Woodside Petroleum's proposed $US2.68 billion share buyback has been voted down by shareholders.
Only 72% of shareholders voted in favour of the deal, short of the 75% required for the deal to pass.
Earlier, chairman Michael Chaney said he expected the vote to fail after proxy votes fell short and the final result came down to floor votes.
"We won't be able to announce the results at the meeting," Mr Chaney earlier told shareholders at an extraordinary general meeting in Perth.
Mr Chaney said three or four major shareholders, making up 16% of the company's register, had decided to vote against the buyback, with one voting against the move this week.
" It's unfortunate that it appears that it won't go through but it's not a disaster by any means," Mr Chaney told shareholders.
"Shell has now been reduced to 13.5% (holding) as a result of the arrangements we had and we still have the money and we still are focused n shareholder returns and capital management."
Mr Chaney said the company "respects the likely outcome of the vote", after only 71.3% of eligible proxy votes backed the deal.
The resolution needs 75% approval of all votes cast. "It looks like we shall fall short," Mr Chaney said eariler, adding that the floor vote would still go ahead as planned.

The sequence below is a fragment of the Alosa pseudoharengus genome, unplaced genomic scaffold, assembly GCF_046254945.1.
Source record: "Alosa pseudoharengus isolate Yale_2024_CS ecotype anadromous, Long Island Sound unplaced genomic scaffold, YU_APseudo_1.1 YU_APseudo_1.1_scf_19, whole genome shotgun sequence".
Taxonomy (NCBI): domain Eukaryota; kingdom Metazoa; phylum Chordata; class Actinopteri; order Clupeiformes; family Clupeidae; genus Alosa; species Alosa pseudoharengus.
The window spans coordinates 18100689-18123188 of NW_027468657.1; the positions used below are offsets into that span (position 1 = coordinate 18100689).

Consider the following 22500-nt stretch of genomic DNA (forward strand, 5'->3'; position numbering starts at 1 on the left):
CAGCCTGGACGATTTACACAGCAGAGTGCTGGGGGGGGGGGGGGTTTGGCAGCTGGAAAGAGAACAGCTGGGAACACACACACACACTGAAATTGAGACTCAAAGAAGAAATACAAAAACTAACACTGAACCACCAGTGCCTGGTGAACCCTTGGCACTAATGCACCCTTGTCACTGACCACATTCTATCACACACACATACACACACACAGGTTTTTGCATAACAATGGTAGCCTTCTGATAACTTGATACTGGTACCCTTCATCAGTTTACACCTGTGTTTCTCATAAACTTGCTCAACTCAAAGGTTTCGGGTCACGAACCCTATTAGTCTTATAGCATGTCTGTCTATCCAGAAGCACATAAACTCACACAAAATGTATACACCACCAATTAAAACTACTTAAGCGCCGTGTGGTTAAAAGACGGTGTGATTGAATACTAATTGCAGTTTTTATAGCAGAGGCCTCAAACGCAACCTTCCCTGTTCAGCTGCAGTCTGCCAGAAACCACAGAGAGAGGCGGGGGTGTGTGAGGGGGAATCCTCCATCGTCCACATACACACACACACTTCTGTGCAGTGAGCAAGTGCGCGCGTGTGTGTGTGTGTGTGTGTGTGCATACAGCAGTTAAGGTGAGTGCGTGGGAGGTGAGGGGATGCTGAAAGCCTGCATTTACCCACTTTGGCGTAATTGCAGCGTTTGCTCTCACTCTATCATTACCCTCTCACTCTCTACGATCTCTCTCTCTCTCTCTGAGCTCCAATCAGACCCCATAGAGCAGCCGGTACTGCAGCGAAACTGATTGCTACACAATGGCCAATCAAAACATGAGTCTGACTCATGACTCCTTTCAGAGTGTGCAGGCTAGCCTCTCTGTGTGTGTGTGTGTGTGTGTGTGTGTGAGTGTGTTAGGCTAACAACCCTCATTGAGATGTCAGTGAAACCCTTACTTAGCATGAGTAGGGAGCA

Despite heavy lobbying by Woodside, institutions opposed the deal on the grounds it was selective -- only Shell would benefit directly -- and in breach of the corporate governance principle that all shareholders should be given an equal opportunity to participate in any benefits from a transaction their company is engaged in.
Mr Chaney said the buyback was an efficient mechanism to assist the exit of Shell from its register and the "only option" to achieve that aim.
"An equal access off-mark buyback would involve less certainty regarding the price and quantum of the buy-back depending on shareholder participation and would not provide an orderly reduction of Shell's shareholding in Woodside," he said.
Around 59% of those entitled to vote have done so through proxy or direct voting means. Shell is unable to vote on the deal and Woodside has historically had a low turnout at shareholder votes.
Shell, which is Woodside's largest shareholder, announced in June it would sell 19% of its $6.3 billion stake in Australia's largest oil and gas producer. The desire to split is mutual, with Woodside keen to remove the overhang that has capped its share price for years and Shell in the middle of a $15 billion global asset sale, including Australian refineries and service stations.
Last month, Shell completed the sale of a 9.5% stake in Woodside to institutional investors, but the major shareholder is still hopeful of offloading a similar holding to Woodside.
Shell will be left with a 4.5% stake.
Former treasurer Peter Costello blocked Shell's attempted $A10 billion takeover of Woodside in 2001 on national interest grounds - one of only two such rejections in Australia.